Pavlova. I think it means, Mother-in-law kiss ass, in Danish. No? Well, it means Happy Birthday Carol, in Americanese. In honor of your celebrated aging, I have created a decadent dessert for you to enjoy. It is a hometown classic and one that you should try to make because it is really easy and it looks delicious (see the pictures!). Unfortunately, you live over 600 miles away, so until you make it yourself you’ll have to take my word for it.
I will, in celebration of your new age, describe it in a way that only someone half your age would understand, which really is a compliment.
“OMG, this is so good. It’s like the best dessert, ever. It’s like Chase Crawford and Ed Westwick-delicious good. It’s, like, the best thing, like I have ever eaten.”
I wish we could have been there to give you balloons and roll out streamers. Next time we will. Happy Birthday.
As an Australian, I should be able to make this recipe in my sleep, but I don’t. I have lifted the entire meringue recipe from Eggbeater’s Shuna Lydon. It is the best recipe there is. I have listed the ingredients and directions verbatim below, or you can go to this post directly.
Makes 8-10 individual pavlovas
- 1 1/2 teaspoons pure vanilla extract
- 1/2 teaspoon cream of tartar OR 2 teaspoons white wine vinegar or distilled white vinegar
- 1 1/2 tablespoons cornstarch
- 1 1/2 cups granulated sugar
- 3/4 cup (about 6) large egg whites, preferably room temperature
- Pinch salt
- 2 pints fresh or frozen berries
- 1/4 cup strawberry or blackberry jam
- Fresh whipped cream for topping
Recipe adapted from Flo Baker's pavlovas in the San Francisco Chronicle: Fourth of July dessert has roots in Australia
- Place rack in the middle of the oven and preheat the oven to 275°. Line a large baking sheet with parchment paper. Pour the vanilla and vinegar (if using) into a small cup. Stir the cornstarch into the sugar in a small bowl.
- In a large bowl of a heavy-duty mixer, fitted with whisk attachment, whip egg whites, cream of tartar (if using) and salt, starting on low, increasing incrementally to medium speed until soft peaks/trails start to become visible, and the egg white bubbles are very small and uniform, approximately 2 to 3 minutes.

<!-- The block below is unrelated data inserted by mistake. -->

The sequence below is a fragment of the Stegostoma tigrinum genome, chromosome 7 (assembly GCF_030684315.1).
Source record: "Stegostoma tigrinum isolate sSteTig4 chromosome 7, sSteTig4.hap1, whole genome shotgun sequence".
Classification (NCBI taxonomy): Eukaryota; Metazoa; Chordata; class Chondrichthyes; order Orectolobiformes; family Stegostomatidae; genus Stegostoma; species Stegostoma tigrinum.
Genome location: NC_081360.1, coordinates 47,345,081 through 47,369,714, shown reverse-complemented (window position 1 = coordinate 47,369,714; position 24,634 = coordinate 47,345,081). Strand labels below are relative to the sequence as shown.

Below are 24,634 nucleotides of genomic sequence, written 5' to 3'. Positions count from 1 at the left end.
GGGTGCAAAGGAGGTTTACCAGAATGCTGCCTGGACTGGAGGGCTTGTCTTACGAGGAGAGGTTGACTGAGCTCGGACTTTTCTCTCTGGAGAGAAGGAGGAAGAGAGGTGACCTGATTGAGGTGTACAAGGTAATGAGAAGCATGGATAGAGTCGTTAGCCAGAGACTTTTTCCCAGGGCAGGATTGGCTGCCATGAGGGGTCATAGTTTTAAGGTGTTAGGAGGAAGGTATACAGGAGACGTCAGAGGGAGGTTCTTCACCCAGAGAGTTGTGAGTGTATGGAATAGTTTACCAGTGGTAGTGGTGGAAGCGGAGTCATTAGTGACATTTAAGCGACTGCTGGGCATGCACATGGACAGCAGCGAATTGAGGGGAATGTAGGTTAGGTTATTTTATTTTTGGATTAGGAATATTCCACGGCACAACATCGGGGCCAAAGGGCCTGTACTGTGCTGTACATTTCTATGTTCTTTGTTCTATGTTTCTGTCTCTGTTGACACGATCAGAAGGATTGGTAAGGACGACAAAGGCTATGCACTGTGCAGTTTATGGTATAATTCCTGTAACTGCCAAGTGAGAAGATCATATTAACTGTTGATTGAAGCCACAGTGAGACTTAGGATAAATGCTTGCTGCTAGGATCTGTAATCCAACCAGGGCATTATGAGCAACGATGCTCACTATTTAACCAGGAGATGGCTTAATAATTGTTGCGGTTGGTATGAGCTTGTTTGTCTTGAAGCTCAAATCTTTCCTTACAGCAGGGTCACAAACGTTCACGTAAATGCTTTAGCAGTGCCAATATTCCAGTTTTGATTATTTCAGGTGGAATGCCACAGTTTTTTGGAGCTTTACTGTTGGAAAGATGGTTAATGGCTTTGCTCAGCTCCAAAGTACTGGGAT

- Increase speed to medium-high, slowly and gradually sprinkling in the sugar-cornstarch mixture. A few minutes after these dry ingredients are added, slowly pour in the vanilla and vinegar (if you didn't use cream of tartar.) Increase speed a bit and whip until meringue is glossy, and stiff peaks form when the whisk is lifted, 4 to 5 minutes.
- Pipe or spoon the meringue into 8-10 large round mounds that are 3 inches wide on a baking sheet lined with parchment paper or a silicon liner. With the back of a spoon, create an indentation in the middle of the mound for holding the filling once meringue is baked.
- Place baking sheet in the oven. Reduce oven temperature to 250°F. Bake for 50-60 minutes, or until the meringues are crisp, dry to the touch on the outside, and white -- not tan-colored or cracked. The interiors should have a marshmallow-like consistency. Check on meringues at least once during the baking time. If they appear to be taking on color or cracking, reduce temperature 25 degrees, and turn pan around.
- Gently lift from the baking sheet and cool on a wire rack. Will keep in a tightly sealed container at room temperature, or individually wrapped, for up to a week if your house is not humid.
- Place 1/4 cup of berries along with jam in a saucepan and heat on moderate heat for 12 minutes. Let it cool and refrigerate.
- Served topped whipped cream, berry sauce and fresh berries.